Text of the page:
Probabilistic Reasoning in Intelligent Systems is a complete andaccessible account of the theoretical foundations and computational methods that underlie plausible reasoning under uncertainty. The author provides a coherent explication of probability as a language for reasoning with partial belief and offers a unifying perspective on other AI approaches to uncertainty, such as the Dempster-Shafer formalism, truth maintenance systems, and nonmonotonic logic. The author distinguishes syntactic and semantic approaches to uncertaintyand offers techniques, based on belief networks, that provide a mechanism for making semantics-based systems operational. Specifically, network-propagation techniques serve as a mechanism for combining the theoretical coherence of probability theory with modern demands of reasoning-systems technology: modular declarative inputs, conceptually meaningful inferences, and parallel distributed computation. Application areas include diagnosis, forecasting, image interpretation, multi-sensor fusion, decision support systems, plan recognition, planning, speech recognitionin short, almost every task requiring that conclusions be drawn from uncertain clues and incomplete information.
Probabilistic Reasoning in Intelligent Systems will be of special interest to scholars and researchers in AI, decision theory, statistics, logic, philosophy, cognitive psychology, and the management sciences. Professionals in the areas of knowledge-based systems, operations research, engineering, and statistics will find theoretical and computational tools of immediate practical use. The book can also be used as an excellent text for graduate-level courses in AI, operations research, or applied probability.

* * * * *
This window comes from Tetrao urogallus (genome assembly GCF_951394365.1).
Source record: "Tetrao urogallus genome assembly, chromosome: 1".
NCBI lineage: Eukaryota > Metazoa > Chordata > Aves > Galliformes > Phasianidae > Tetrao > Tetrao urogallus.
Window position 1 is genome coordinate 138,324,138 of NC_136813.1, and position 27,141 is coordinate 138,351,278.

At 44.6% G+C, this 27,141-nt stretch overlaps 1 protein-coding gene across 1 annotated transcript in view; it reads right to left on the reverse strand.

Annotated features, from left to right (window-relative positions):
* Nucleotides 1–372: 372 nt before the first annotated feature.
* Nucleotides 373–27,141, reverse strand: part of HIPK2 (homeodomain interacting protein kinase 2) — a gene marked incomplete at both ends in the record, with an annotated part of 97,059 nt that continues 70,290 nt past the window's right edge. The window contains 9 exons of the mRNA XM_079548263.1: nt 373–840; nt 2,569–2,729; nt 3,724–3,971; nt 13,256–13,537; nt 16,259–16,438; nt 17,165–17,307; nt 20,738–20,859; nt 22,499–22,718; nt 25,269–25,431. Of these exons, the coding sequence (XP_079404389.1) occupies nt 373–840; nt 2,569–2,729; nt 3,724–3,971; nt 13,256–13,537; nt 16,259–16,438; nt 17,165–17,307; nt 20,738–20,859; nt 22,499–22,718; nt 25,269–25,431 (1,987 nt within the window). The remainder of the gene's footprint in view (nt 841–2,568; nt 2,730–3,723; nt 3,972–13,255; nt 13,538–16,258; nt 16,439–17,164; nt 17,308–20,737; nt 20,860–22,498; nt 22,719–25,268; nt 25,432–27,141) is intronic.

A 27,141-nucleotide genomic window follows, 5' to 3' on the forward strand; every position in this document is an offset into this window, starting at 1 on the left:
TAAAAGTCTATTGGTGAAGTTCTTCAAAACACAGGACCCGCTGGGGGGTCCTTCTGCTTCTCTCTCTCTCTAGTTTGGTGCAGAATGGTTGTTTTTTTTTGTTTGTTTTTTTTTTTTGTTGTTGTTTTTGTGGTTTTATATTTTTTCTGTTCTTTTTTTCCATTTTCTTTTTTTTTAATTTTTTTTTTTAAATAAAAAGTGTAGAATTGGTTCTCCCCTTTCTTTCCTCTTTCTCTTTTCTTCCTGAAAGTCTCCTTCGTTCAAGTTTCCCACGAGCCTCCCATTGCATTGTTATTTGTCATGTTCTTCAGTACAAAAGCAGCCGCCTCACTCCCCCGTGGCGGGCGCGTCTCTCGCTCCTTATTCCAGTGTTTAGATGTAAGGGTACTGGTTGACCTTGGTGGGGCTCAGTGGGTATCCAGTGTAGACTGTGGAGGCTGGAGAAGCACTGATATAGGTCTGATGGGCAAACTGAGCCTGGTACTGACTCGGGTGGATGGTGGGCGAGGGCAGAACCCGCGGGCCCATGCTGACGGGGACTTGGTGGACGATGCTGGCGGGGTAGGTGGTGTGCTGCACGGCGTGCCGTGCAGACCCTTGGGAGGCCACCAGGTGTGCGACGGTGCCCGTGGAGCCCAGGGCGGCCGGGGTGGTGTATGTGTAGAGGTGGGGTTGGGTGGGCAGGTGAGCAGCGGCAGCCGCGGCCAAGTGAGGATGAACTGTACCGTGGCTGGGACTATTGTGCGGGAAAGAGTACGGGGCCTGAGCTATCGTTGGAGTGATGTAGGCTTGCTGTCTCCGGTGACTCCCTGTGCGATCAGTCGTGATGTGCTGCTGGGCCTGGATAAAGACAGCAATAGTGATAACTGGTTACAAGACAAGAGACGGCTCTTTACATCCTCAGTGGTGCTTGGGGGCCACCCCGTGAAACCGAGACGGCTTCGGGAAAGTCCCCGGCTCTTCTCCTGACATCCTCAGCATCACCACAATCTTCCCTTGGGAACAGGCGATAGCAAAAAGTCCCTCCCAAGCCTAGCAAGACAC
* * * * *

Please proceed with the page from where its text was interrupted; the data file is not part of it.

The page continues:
15,149 citations

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TL;DR: Locally linear embedding (LLE) is introduced, an unsupervised learning algorithm that computes low-dimensional, neighborhood-preserving embeddings of high-dimensional inputs that learns the global structure of nonlinear manifolds.

Abstract: Many areas of science depend on exploratory data analysis and visualization. The need to analyze large amounts of multivariate data raises the fundamental problem of dimensionality reduction: how to discover compact representations of high-dimensional data. Here, we introduce locally linear embedding (LLE), an unsupervised learning algorithm that computes low-dimensional, neighborhood-preserving embeddings of high-dimensional inputs. Unlike clustering methods for local dimensionality reduction, LLE maps its inputs into a single global coordinate system of lower dimensionality, and its optimizations do not involve local minima. By exploiting the local symmetries of linear reconstructions, LLE is able to learn the global structure of nonlinear manifolds, such as those generated by images of faces or documents of text.

13,822 citations

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01 Jan 1974

TL;DR: This text introduces the basic data structures and programming techniques often used in efficient algorithms, and covers use of lists, push-down stacks, queues, trees, and graphs.

Abstract: From the Publisher: